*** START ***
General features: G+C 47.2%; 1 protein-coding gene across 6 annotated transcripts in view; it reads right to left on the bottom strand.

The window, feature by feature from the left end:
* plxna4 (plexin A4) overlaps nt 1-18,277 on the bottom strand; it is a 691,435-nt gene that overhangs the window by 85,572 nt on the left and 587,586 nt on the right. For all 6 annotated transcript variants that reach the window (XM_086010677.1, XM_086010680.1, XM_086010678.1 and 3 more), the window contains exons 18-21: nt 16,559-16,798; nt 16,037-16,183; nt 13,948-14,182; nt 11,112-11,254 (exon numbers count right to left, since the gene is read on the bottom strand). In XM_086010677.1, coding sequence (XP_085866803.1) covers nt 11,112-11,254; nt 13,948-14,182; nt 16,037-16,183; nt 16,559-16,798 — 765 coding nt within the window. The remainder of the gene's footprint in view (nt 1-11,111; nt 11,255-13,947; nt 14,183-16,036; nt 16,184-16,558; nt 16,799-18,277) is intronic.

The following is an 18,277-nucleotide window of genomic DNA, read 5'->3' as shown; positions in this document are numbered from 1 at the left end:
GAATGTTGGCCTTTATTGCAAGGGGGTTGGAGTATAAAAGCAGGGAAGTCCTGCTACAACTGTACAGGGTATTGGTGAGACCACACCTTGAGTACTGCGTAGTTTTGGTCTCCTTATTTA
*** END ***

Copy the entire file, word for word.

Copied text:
General features: G+C 47.2%; 1 protein-coding gene across 6 annotated transcripts in view; it reads right to left on the bottom strand.

The window, feature by feature from the left end:
* plxna4 (plexin A4) overlaps nt 1-18,277 on the bottom strand; it is a 691,435-nt gene that overhangs the window by 85,572 nt on the left and 587,586 nt on the right. For all 6 annotated transcript variants that reach the window (XM_086010677.1, XM_086010680.1, XM_086010678.1 and 3 more), the window contains exons 18-21: nt 16,559-16,798; nt 16,037-16,183; nt 13,948-14,182; nt 11,112-11,254 (exon numbers count right to left, since the gene is read on the bottom strand). In XM_086010677.1, coding sequence (XP_085866803.1) covers nt 11,112-11,254; nt 13,948-14,182; nt 16,037-16,183; nt 16,559-16,798 — 765 coding nt within the window. The remainder of the gene's footprint in view (nt 1-11,111; nt 11,255-13,947; nt 14,183-16,036; nt 16,184-16,558; nt 16,799-18,277) is intronic.

The following is an 18,277-nucleotide window of genomic DNA, read 5'->3' as shown; positions in this document are numbered from 1 at the left end:
GAATGTTGGCCTTTATTGCAAGGGGGTTGGAGTATAAAAGCAGGGAAGTCCTGCTACAACTGTACAGGGTATTGGTGAGACCACACCTTGAGTACTGCGTAGTTTTGGTCTCCTTATTTA